Quick Picks for Reluctant Readers (#QP2021) Nominees Round Up, December 29 Edition

Click here to see all of the current Quick Picks nominees along with more information about the list and past years’ selections.

The Inheritance Games by Jennifer Lynn Barnes Book Cover
The Inheritance Games by Jennifer Lynn Barnes

The Inheritance Games by Jennifer Lynn Barnes
Hachette / Little, Brown and Company
Publication Date: September 1, 2020
ISBN: 978-1368052405

Shocked and confused, Avery Kylie Grambs is pulled from class and whisked away to the reading of billionaire Tobias Hawthorne’s will-a man whom she’s never met-and inherits his fortune. Abruptly moving into his mansion filled with secret passageways and disinherited family members, Avery tries to solve the puzzle of why she is Tobias’ heir rather than his four brilliant, handsome teen grandsons and their families. 

The Inheritance Games is built on short, dialogue-driven chapters and the promise of puzzles, passageways, and mysteries to uncover in every page turn. Avery is clever, likeable, and well-developed as she navigates the treacherous waters of her newfound fame and fortune after a lifetime of financial struggle. Equally likeable (albeit each in their own ways) are the competitive Hawthorne grandsons, who set aside their discontent at disinheritance to work with (and sometimes against) Avery to try and solve the riddle of her inheritance. While there are many characters to follow throughout, each is distinct and developed enough that they are not difficult to track. In true Barnes fashion, clues are interwoven throughout the story and, if the reader is clever enough, they might be able to take a guess at the final big reveal, which both solves the question of Avery’s inheritance and sets up neatly for an upcoming sequel reluctant readers can look forward to devouring.

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Get to Know Some YA Authors From Across the Pond

Photo Sep 28, 6 06 08 PMI spent a few weeks in London, then Edinburgh in August on vacation, and, being the librarian and book lover that I am, found myself frequently stopping in bookstores. I wondered whether the same books that teens are reading in the U.S. would be available to British & Scottish teens.

As I wandered the teen sections in Waterstones and WHSmith in London and Blackwell’s in Edinburgh, I found that many of the same YA books that are published here are also popular across the pond in London and Scotland. In Waterstones there was a special display with a sign saying “Everything’s turning green!” promoting John Green’s books. Rainbow Rowell’s Fangirl and E. Lockhart’s We Were Liars were also included in another book display.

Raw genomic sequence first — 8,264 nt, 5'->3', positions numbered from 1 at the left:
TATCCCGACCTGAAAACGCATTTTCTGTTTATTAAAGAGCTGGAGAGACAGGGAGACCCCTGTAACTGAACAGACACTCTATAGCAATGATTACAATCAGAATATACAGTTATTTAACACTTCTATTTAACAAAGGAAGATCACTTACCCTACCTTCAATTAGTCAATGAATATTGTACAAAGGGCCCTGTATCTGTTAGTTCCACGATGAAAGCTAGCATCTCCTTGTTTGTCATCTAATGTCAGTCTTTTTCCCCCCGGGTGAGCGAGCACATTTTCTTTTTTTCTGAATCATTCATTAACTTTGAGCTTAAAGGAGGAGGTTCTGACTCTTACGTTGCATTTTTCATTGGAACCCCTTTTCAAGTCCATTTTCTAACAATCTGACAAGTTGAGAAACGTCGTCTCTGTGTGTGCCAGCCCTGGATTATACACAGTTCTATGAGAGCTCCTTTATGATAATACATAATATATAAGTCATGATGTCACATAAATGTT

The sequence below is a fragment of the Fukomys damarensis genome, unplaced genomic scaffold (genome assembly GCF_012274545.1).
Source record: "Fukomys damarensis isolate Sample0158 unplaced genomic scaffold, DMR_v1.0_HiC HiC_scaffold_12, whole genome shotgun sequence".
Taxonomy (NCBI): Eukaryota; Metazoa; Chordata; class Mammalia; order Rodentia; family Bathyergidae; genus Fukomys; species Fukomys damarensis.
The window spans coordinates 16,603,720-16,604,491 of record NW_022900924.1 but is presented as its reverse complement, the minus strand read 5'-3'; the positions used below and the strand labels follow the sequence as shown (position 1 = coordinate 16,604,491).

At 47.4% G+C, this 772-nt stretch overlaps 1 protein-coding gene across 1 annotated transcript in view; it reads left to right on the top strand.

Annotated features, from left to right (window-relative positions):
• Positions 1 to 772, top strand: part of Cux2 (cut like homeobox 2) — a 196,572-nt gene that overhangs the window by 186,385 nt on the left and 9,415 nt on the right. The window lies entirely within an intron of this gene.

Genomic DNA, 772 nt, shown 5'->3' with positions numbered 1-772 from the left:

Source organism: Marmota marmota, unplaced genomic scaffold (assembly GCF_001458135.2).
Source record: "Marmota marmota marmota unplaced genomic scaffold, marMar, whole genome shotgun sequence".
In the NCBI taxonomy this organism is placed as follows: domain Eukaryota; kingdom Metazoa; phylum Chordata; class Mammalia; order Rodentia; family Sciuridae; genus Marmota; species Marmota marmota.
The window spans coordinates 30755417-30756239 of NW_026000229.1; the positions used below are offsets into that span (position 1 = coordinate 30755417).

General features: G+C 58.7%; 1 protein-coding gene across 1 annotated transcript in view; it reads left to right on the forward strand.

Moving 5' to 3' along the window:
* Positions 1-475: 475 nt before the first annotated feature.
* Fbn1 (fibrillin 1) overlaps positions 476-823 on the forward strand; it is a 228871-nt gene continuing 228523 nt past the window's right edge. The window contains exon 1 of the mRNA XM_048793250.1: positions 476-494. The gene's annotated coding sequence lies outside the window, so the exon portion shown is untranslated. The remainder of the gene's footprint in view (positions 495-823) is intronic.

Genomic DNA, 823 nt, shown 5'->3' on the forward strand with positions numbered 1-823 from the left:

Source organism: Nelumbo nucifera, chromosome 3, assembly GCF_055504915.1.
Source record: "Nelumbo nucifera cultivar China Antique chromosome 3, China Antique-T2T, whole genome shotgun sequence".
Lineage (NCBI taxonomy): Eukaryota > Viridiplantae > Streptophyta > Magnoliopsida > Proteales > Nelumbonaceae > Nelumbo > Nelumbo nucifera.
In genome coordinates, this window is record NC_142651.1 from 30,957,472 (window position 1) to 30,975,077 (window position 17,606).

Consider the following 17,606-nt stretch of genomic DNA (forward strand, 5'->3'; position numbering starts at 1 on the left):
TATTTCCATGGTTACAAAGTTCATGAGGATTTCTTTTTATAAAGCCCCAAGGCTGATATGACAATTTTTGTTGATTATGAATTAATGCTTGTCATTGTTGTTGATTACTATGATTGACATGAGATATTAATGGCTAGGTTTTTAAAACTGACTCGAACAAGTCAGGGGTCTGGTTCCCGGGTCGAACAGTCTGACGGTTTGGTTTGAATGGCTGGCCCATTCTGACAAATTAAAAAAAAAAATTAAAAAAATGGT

Photo Sep 28, 4 06 04 PM Photo Sep 28, 4 11 48 PMAs I scanned the shelves in the bookstores, I also saw a few authors that I wasn’t as familiar with, or that I hadn’t heard of at all. One, author, Malorie Blackman, current Children’s Laureate for Great Britain for 2013 – 2015, is a British author I had read years ago. Her book Naughts & Crosses (Noughts & Crosses in the UK) was nominated, but didn’t make the 2006 Best Books for Young Adults list.

It’s a sort of Romeo and Juliet story of teens Sephy and Callum who’ve been in love their whole lives, but their romance is forbidden because they have different skin colors. Sephy is a Cross: black-skinned, wealthy and daughter of an important politician. White-skinned Callum is a Naught, devastatingly poor and powerless. The law now allows Naughts to enter Cross schools, and Sephy is thrilled that Callum will attend her school. But the seemingly positive desegregation degenerates into a nightmarish tangle of events ranging from expulsions, to bombings by the Naught Liberation Militia, to hangings. Callum’s older brother, denied schooling, has joined the Naught Liberation Militia. Caught up in escalating violence, Callum’s family disintegrates, and there seems little for him to do but join the terrorists as well. The teens’ romance against overwhelming odds is very powerful and moving.

Naughts & Crosses was published in the UK in 2001. In a Wikipedia article on Blackman, The Times interviewer Amanda Craig speculated about why the Noughts & Crosses series was not published in the United States the same year, “though there was considerable interest, 9/11 killed off the possibility of publishing any book describing what might drive someone to become a terrorist.” Naughts and Crosses was published in the U.S. in 2005, and the paperback published in 2007 under the title Black & White.

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